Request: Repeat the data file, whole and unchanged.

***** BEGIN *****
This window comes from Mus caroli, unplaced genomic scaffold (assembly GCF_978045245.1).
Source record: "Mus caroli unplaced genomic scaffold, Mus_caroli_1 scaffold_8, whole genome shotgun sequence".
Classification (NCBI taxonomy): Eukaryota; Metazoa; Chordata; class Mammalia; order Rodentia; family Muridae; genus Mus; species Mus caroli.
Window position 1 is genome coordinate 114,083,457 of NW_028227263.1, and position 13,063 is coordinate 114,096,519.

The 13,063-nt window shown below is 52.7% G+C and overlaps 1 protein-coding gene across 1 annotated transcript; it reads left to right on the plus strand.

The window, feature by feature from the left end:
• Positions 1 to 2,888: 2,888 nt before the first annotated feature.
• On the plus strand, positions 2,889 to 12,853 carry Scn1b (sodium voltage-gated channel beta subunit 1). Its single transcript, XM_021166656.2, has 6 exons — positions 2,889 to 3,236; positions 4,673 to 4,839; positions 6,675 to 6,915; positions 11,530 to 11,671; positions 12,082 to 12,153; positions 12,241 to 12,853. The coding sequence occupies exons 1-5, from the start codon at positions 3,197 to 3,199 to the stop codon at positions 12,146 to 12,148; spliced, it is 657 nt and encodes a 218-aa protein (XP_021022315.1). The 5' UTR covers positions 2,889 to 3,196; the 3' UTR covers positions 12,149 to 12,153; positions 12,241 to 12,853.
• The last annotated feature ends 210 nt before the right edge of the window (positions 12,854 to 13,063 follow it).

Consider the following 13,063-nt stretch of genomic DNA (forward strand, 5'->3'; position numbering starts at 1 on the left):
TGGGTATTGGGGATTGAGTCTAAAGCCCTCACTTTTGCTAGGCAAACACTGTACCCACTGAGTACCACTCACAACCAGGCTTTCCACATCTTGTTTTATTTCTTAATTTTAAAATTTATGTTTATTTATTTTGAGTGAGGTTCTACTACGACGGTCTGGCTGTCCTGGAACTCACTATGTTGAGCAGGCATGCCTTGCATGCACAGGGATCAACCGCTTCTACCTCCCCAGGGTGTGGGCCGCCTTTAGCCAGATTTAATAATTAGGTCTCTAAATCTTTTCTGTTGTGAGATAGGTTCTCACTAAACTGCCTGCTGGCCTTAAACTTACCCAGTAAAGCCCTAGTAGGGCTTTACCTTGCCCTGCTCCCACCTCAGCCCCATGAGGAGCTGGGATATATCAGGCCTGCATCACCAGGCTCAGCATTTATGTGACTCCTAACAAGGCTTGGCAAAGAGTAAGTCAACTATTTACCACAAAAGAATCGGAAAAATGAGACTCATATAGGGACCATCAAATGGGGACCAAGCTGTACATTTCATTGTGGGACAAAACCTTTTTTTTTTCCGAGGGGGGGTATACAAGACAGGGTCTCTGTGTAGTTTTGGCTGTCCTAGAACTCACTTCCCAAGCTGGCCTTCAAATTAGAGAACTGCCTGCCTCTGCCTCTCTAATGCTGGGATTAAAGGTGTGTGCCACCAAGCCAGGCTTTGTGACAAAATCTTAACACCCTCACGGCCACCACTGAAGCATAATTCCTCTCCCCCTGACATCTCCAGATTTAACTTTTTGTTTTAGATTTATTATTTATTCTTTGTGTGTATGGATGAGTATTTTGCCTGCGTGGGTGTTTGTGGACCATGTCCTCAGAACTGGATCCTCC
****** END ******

This window comes from Mus caroli, unplaced genomic scaffold (assembly GCF_978045245.1).
Source record: "Mus caroli unplaced genomic scaffold, Mus_caroli_1 scaffold_8, whole genome shotgun sequence".
Classification (NCBI taxonomy): Eukaryota; Metazoa; Chordata; class Mammalia; order Rodentia; family Muridae; genus Mus; species Mus caroli.
Window position 1 is genome coordinate 114,083,457 of NW_028227263.1, and position 13,063 is coordinate 114,096,519.

The 13,063-nt window shown below is 52.7% G+C and overlaps 1 protein-coding gene across 1 annotated transcript; it reads left to right on the plus strand.

The window, feature by feature from the left end:
• Positions 1 to 2,888: 2,888 nt before the first annotated feature.
• On the plus strand, positions 2,889 to 12,853 carry Scn1b (sodium voltage-gated channel beta subunit 1). Its single transcript, XM_021166656.2, has 6 exons — positions 2,889 to 3,236; positions 4,673 to 4,839; positions 6,675 to 6,915; positions 11,530 to 11,671; positions 12,082 to 12,153; positions 12,241 to 12,853. The coding sequence occupies exons 1-5, from the start codon at positions 3,197 to 3,199 to the stop codon at positions 12,146 to 12,148; spliced, it is 657 nt and encodes a 218-aa protein (XP_021022315.1). The 5' UTR covers positions 2,889 to 3,196; the 3' UTR covers positions 12,149 to 12,153; positions 12,241 to 12,853.
• The last annotated feature ends 210 nt before the right edge of the window (positions 12,854 to 13,063 follow it).

Consider the following 13,063-nt stretch of genomic DNA (forward strand, 5'->3'; position numbering starts at 1 on the left):
TGGGTATTGGGGATTGAGTCTAAAGCCCTCACTTTTGCTAGGCAAACACTGTACCCACTGAGTACCACTCACAACCAGGCTTTCCACATCTTGTTTTATTTCTTAATTTTAAAATTTATGTTTATTTATTTTGAGTGAGGTTCTACTACGACGGTCTGGCTGTCCTGGAACTCACTATGTTGAGCAGGCATGCCTTGCATGCACAGGGATCAACCGCTTCTACCTCCCCAGGGTGTGGGCCGCCTTTAGCCAGATTTAATAATTAGGTCTCTAAATCTTTTCTGTTGTGAGATAGGTTCTCACTAAACTGCCTGCTGGCCTTAAACTTACCCAGTAAAGCCCTAGTAGGGCTTTACCTTGCCCTGCTCCCACCTCAGCCCCATGAGGAGCTGGGATATATCAGGCCTGCATCACCAGGCTCAGCATTTATGTGACTCCTAACAAGGCTTGGCAAAGAGTAAGTCAACTATTTACCACAAAAGAATCGGAAAAATGAGACTCATATAGGGACCATCAAATGGGGACCAAGCTGTACATTTCATTGTGGGACAAAACCTTTTTTTTTTCCGAGGGGGGGTATACAAGACAGGGTCTCTGTGTAGTTTTGGCTGTCCTAGAACTCACTTCCCAAGCTGGCCTTCAAATTAGAGAACTGCCTGCCTCTGCCTCTCTAATGCTGGGATTAAAGGTGTGTGCCACCAAGCCAGGCTTTGTGACAAAATCTTAACACCCTCACGGCCACCACTGAAGCATAATTCCTCTCCCCCTGACATCTCCAGATTTAACTTTTTGTTTTAGATTTATTATTTATTCTTTGTGTGTATGGATGAGTATTTTGCCTGCGTGGGTGTTTGTGGACCATGTCCTCAGAACTGGATCCTCC